In the last week, I’ve read two articles in two very different publications about MFA programs. As a student in Lesley University’s low-residency MFA program, I clearly carry a bias in favor of creative writing degree or else I wouldn’t be enrolled in one. But in reading both of these pieces—Liesl Schwabe’s, “BEA 2013: Factory Town: New York City’s MFA Industry” in Publishers Weekly and Jon Reiner’s “The Modern Writing-School Paradox: More Students, Fewer Jobs, More Glory” from The Atlantic—it seemed clear to me that both were ultimately missing the point of the MFA program.
Liesl Schwabe likened the proliferation of creative writing programs in New York City to factories churning out a product. And while she concedes that the verdict is out “whether or not creative writing can or should be taught—or if the explosion of M.F.A. programs is contributing to or depleting the originality of contemporary American literature” she goes on to assert that, “it’s safe to say that in New York City’s world of letters, business is booming.”
In a city like New York—arguably the home to the U.S. publishing industry and a city with a rich cultural and art scene—it seems unremarkable that there would be a plethora of writing programs. As an editor and a writer, I bristle here and always when people refer to the making of books as a business. Sure, you have to make money or you won’t be able to continue to make books. But I challenge you to find anyone in the “business” who’s in it for the filthy lucre. We all know that we’re there for the books—for the creation of literature—not to get rich. And that’s the honest truth of the situation.
In The Atlantic, Jon Reiner seems to take issue even with the idea of literature, asking, “Why are there so many student writers at a time when the death of literature has become accepted wisdom?” There has been, of course, a lot of doom and gloom over ebooks and digital reading and how the publishing industry is dying. But as someone who works in the publishing industry and is also excited about the possibilities that digital storytelling can hold, I am here to assert that while the publishing industry is certainly evolving, it’s just as certainly not dead. Storytelling—indeed literature of all stamps—is not dying, even if in certain tony circles that’s the sophisticated opinion to hold.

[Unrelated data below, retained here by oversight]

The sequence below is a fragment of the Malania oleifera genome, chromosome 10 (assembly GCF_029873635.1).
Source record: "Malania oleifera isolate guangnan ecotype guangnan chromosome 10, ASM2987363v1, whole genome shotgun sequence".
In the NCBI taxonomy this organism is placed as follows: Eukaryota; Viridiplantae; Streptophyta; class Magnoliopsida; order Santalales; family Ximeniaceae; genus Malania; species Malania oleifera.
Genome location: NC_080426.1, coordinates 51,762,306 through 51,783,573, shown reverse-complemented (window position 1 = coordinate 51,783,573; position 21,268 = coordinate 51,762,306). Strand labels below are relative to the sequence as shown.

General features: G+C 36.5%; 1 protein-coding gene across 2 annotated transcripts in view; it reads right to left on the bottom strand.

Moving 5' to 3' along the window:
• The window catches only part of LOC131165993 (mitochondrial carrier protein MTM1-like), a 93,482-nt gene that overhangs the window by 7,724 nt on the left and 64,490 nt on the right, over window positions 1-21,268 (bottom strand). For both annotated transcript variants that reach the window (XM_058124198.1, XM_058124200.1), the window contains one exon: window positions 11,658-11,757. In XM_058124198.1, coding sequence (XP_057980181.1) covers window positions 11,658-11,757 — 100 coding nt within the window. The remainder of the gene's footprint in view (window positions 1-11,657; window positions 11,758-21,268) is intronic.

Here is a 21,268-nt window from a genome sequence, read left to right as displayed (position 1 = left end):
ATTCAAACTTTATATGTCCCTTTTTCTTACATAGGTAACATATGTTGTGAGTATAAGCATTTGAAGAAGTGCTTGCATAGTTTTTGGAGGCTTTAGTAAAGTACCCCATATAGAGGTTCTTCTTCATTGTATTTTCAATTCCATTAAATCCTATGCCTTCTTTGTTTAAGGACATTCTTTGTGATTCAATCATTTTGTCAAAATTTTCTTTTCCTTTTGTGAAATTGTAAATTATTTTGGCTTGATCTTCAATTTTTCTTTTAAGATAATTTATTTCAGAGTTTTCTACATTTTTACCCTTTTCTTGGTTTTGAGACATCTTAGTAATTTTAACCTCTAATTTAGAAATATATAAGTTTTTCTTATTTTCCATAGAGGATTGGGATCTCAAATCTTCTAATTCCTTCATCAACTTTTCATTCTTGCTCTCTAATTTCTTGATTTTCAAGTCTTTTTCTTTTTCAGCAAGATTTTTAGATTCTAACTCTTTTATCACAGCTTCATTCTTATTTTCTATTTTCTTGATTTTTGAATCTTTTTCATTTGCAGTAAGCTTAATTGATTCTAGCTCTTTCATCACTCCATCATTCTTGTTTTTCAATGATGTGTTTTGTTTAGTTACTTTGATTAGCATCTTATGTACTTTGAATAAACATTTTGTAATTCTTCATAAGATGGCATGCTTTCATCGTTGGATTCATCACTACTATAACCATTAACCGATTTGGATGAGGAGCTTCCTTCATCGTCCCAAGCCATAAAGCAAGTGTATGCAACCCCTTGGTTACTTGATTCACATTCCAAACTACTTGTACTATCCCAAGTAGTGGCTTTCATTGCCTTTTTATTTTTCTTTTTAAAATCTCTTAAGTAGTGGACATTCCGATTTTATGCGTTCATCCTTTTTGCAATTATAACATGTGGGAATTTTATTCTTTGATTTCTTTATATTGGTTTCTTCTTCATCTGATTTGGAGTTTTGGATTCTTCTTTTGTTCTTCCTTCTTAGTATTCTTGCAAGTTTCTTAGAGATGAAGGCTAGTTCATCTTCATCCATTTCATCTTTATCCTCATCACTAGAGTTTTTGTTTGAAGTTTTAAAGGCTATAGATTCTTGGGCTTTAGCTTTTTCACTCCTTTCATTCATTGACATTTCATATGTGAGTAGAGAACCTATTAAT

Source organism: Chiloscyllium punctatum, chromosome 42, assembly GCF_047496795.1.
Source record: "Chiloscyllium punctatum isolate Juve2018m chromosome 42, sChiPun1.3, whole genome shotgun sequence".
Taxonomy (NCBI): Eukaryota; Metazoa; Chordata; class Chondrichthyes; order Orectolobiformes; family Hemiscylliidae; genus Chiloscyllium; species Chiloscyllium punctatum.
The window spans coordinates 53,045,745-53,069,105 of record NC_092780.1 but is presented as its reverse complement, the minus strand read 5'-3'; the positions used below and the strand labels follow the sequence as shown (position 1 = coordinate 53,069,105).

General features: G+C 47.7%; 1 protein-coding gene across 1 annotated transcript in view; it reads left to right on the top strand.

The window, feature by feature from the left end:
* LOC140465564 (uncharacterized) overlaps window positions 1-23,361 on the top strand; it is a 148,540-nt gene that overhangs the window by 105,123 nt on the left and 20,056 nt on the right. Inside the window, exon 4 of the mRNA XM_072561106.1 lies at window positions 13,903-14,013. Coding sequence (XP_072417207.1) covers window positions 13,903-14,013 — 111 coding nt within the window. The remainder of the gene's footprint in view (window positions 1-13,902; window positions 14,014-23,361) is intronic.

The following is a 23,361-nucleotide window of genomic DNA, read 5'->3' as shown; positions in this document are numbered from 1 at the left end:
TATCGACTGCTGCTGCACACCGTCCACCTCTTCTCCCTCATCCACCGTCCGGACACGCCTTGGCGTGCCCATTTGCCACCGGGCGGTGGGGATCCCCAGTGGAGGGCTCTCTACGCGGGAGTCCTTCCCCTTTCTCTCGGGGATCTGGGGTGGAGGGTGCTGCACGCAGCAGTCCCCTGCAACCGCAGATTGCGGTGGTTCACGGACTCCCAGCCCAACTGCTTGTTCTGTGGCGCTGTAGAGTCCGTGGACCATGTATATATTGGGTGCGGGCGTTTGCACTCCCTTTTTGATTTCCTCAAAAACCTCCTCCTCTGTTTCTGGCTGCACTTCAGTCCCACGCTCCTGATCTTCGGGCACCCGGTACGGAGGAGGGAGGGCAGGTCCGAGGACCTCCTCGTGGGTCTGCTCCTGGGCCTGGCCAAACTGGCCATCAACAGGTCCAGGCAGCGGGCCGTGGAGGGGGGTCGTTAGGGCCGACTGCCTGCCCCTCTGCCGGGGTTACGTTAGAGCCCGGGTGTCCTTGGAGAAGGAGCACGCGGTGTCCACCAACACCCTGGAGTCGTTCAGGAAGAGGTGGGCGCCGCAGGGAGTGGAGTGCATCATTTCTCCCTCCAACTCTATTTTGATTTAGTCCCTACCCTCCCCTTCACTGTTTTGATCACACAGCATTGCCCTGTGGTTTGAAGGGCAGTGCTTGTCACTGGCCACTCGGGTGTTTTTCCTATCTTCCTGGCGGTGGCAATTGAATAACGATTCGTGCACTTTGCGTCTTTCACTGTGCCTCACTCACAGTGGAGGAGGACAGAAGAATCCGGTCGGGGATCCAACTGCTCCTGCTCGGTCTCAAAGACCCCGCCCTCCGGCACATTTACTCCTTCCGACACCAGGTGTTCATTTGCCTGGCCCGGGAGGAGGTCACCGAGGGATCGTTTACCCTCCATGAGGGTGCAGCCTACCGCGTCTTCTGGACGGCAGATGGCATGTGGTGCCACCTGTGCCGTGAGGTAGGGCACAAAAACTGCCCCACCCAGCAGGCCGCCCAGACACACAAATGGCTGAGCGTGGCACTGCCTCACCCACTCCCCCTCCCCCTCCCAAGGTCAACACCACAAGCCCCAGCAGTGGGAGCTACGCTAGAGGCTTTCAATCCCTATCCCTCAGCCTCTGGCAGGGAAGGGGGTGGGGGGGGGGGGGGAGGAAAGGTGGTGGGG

Jon Reiner bemoans the way the publishing industry—perhaps in a sign that we don’t publish real “literature” anymore?—is “privileging ‘story’ over the craft of writing” as part of his critique of MFA programs. He also claims that, “The sprouting of writing programs indicates that the lure of having people read and applaud your work still outweighs the fears student writers may have about the pain and aggravation of being called “witless” in a public forum.”
My personal experience as part of a creative writing program tells me that both of these statements are blatantly false. The very essence of the program I’m lucky enough to be a part of is the craft of writing. If the students in this program were only interested in the basest levels of storytelling, I’d argue that they wouldn’t be there at all. The entire program is about honing your craft—and not just on the sentence-by-sentence level (although as an editor, I know how important that is, too).
The idea that one would enter a creative writing program—and spend a whole lot of hard-earned cash on it—simply to get praise for one’s writing is not only misguided but just plain wrong. If you want to get your work blindly praised, share it with your friends and family. If you want to hear some hard truths about your writing and how to improve it, you can check your vanity at the door and enroll in an MFA program.
What both of these articles also miss is that a creative writing program is not an industry or a way to avoid ever being critiqued—it’s a rich community of fellow writers who are also honing their craft and who’s work and opinions help you grow as a writer with each passing day. And that’s a gift, not a factory.